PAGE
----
New GC changes affect local and society lotteries

  • Updated
  • By Max Wright
Local Lottery Changes
Ad Disclosure
We rely on our relationships with partner sites to keep our service free. We receive compensation from many of the brands featured on Online Bingo UK which may influence how we display them.

However, we only recommend brands that we believe are safe, fair and trustworthy. The commission we receive does not affect the impartiality of our content.

The Gambling Commission recently laid out some changes that local/society lotteries must follow to continue operating. As of 29 July 2020, these rules are now in affect and are similar to how the privately owned National Lottery functions.

The new changes are designed to make these lotteries more transparent and offer more information to its players, but also increase the prize limits for players too. Transparency is largely why the Camelot, the operator of The National Lottery isn't regulated to the same standards as other operators, with different age restrictions and rules about promotion.

What is a local or society lottery? 

A local lottery is a lottery that is run by a local authority, like a local council, where the proceeds are used to fund local community projects, art centres, parks of leisure facilities. This is similar to how The National Lottery spends its money, though the local/society lottery funds are spent in the community the money is raised.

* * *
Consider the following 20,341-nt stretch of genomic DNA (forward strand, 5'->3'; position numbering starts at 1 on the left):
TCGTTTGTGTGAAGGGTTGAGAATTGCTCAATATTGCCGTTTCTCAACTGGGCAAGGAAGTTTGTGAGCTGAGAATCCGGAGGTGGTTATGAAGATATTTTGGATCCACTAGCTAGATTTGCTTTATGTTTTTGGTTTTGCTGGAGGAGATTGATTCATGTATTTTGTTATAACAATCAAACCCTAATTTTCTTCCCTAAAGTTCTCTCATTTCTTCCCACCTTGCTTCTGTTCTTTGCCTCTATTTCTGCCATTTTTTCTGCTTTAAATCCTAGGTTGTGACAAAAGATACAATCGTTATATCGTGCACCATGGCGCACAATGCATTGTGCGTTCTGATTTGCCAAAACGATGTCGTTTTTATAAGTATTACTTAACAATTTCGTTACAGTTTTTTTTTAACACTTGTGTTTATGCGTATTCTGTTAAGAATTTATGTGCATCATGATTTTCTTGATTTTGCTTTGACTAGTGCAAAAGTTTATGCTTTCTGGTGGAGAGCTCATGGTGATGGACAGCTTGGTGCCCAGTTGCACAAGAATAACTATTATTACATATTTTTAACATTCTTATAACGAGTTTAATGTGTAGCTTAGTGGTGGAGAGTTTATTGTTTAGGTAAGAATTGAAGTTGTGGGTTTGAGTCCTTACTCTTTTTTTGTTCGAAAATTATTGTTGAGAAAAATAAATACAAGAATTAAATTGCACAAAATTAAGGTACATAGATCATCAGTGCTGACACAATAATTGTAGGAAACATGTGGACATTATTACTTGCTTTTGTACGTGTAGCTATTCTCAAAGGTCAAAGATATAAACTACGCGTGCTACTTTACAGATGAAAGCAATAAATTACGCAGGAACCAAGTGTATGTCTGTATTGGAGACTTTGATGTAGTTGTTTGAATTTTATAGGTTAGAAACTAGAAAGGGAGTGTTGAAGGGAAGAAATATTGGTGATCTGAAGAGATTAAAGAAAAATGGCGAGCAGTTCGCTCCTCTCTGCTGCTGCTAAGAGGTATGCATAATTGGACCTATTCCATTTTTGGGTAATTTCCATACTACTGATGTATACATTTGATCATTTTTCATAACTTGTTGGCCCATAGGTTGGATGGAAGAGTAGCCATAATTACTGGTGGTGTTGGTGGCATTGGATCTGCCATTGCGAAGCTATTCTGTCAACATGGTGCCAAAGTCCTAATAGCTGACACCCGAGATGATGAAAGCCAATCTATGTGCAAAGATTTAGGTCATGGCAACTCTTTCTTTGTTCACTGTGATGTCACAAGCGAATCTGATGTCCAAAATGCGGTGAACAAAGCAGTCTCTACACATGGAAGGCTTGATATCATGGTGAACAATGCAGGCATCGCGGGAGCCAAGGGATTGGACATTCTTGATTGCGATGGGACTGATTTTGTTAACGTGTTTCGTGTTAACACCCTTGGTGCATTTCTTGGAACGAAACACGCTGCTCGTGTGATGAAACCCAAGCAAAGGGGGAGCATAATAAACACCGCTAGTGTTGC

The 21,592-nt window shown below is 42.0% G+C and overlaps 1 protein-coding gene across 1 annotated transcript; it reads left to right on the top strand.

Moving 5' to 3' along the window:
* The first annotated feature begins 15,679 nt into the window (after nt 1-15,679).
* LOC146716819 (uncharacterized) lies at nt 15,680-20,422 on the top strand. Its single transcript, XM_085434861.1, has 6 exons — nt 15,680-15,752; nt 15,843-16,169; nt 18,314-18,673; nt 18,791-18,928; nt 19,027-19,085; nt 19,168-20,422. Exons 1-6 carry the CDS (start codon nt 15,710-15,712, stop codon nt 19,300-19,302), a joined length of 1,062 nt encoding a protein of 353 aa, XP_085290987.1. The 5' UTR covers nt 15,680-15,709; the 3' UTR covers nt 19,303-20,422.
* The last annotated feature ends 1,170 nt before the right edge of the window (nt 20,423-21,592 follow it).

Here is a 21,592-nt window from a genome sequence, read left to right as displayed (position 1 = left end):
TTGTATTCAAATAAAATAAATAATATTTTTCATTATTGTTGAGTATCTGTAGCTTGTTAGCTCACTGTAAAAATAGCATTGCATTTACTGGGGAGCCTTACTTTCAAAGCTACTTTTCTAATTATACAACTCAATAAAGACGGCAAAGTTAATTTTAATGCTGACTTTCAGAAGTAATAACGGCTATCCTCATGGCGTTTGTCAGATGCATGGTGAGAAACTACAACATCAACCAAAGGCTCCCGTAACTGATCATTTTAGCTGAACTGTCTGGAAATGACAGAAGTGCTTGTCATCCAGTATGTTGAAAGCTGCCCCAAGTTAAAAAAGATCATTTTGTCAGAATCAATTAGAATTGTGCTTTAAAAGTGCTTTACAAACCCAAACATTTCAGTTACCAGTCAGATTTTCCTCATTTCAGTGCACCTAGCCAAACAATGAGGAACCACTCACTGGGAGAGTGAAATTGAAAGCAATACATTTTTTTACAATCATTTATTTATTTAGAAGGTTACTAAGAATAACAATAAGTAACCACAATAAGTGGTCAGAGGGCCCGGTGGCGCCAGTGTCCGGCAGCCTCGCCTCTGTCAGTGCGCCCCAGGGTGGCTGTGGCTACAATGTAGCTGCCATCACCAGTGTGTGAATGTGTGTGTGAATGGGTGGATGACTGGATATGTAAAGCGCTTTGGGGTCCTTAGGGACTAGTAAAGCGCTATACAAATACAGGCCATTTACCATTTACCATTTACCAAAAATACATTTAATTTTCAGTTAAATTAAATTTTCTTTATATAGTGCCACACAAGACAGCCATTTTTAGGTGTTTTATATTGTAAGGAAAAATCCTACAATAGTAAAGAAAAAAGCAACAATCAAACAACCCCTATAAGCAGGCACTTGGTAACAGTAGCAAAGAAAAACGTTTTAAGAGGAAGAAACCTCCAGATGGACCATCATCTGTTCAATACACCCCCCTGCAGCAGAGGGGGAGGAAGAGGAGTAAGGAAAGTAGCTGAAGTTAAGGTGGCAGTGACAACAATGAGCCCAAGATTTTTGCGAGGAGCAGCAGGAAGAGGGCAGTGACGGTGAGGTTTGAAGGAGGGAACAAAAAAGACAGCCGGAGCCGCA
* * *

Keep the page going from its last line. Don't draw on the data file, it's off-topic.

Just like The National Lottery, these lotteries must be licensed by the Gambling Commission to run, which means that any local lottery you may be aware off will need to follow these new rules in order to run.

What’s new?

Players will have easy access to key information, including:

  • How the money that is raised is being spent
  • How much is spent on prizes
  • How winners are determined
  • Potential prizes available
  • Odds of winning a prize

There are also some new prize and proceeds limits:

  • The limit on draw proceeds has been increased to £5m from £4m
  • Annual proceeds limit is now £50m, raised from £10m
  • Maximum individual prize is now £500k, an increase of £100k

If you're aware of a local lottery near you, why not check in and see what projects your community's money is funding? If you aren't already a part of a lottery it might be worth speaking with your local council or sports teams to see what they have on offer so you can enter and actively improve your local area! You probably have a higher chance of winning too, as the the easiest UK Lottery to win has odds of over 2 million to 1!